Looking for the greener side of the grass

Written by Habiba Bano

Continued from page 1

This is not about one day ruiningrepparttar life of a person. It's aboutrepparttar 109268 saturation inrepparttar 109269 field of medicine. All parents want their sons and daughters to be successful in life, this should berepparttar 109270 main goal of all students. Not to simply become a doctor, as is drilled into some children’s minds. Good doctors are needed but are also well in supply. A student should carefully consider what he himself wants to do, and not what others want from him. There are 11000 students who successfully complete pre-med each year, and there are 600 available seats. Each year approximately 10500 students have their hopes dashed. 21000 parents are crushed. Statistics are important to convey a point, andrepparttar 109271 numbers in this case are just too hard to be rolled over. Ofrepparttar 109272 10500 students, approximately 5000 students find alternate courses to join and move onto stage three and four. But forrepparttar 109273 rest ofrepparttar 109274 hopeful pre-med students, who might have fared much better selecting another course to do back when they were 15, its game over.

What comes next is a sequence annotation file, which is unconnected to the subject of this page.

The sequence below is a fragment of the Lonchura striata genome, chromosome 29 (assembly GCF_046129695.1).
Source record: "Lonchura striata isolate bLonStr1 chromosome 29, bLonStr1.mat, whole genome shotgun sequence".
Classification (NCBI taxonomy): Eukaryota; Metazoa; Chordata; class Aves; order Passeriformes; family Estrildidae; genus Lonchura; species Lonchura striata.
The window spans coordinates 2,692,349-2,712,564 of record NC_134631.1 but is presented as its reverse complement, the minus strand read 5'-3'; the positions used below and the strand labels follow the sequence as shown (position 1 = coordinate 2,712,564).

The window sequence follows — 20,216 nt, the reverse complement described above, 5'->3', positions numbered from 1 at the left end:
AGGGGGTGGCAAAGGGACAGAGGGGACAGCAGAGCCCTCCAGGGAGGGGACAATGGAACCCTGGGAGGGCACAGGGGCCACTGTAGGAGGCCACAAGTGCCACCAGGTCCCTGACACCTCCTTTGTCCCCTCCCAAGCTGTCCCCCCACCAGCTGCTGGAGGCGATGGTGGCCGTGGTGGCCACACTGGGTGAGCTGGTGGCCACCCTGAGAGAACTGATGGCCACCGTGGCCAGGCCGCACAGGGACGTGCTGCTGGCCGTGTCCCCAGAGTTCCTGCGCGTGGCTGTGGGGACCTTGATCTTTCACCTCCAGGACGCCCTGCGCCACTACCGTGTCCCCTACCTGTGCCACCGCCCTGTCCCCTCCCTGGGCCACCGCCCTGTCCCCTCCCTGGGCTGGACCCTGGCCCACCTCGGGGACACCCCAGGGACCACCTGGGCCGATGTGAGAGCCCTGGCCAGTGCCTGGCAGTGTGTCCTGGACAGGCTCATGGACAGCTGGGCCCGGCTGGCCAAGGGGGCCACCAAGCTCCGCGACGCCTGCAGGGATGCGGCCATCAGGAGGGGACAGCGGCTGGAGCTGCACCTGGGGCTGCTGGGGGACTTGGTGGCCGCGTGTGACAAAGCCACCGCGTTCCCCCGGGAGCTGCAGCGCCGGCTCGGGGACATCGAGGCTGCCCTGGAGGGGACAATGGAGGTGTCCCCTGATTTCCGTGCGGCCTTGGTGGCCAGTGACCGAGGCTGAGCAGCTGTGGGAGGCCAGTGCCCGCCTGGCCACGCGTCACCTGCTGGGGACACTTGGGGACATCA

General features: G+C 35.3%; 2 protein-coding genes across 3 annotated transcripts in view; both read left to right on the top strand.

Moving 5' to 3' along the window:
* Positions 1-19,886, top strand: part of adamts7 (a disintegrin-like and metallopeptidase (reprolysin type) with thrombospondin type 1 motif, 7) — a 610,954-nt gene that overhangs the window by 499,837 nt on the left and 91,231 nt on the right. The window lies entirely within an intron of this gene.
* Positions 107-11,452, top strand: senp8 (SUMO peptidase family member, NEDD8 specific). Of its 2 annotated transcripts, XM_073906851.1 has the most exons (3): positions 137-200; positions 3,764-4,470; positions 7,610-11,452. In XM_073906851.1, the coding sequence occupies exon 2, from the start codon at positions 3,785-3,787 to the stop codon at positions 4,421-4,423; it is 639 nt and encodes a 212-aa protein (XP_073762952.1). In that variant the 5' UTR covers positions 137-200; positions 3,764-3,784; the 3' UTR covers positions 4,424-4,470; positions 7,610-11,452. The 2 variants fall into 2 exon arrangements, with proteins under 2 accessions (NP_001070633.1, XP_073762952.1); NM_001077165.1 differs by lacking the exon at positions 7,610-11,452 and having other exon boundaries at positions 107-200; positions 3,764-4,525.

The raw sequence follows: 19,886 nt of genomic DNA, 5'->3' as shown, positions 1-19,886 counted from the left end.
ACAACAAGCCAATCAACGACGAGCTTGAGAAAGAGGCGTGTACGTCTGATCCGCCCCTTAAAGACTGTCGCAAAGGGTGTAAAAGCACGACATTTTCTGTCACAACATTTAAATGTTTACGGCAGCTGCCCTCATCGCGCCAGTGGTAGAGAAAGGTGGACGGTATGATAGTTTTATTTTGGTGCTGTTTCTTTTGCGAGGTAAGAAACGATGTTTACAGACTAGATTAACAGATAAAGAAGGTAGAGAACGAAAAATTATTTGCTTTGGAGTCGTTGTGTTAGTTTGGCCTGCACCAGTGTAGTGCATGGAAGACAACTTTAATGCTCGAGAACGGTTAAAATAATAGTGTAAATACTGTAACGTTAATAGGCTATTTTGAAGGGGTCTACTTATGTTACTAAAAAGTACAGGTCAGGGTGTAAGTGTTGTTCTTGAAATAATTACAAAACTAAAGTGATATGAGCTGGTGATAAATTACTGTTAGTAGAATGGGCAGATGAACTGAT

Written by Dr. Alvin Chan

Continued from page 1

A good leader, therefore, must be capable of regulatingrepparttar distress by sequencing and pacingrepparttar 109267 work required ofrepparttar 109268 change process. Unfortunately, this is notrepparttar 109269 case in most change programme. Most leaders start new initiatives without stopping other activities or they start too many initiatives atrepparttar 109270 same time. They overwhelm and disorientrepparttar 109271 very people who need to take responsibility forrepparttar 109272 work. (Heifetz & Laurie, 1997,p.180)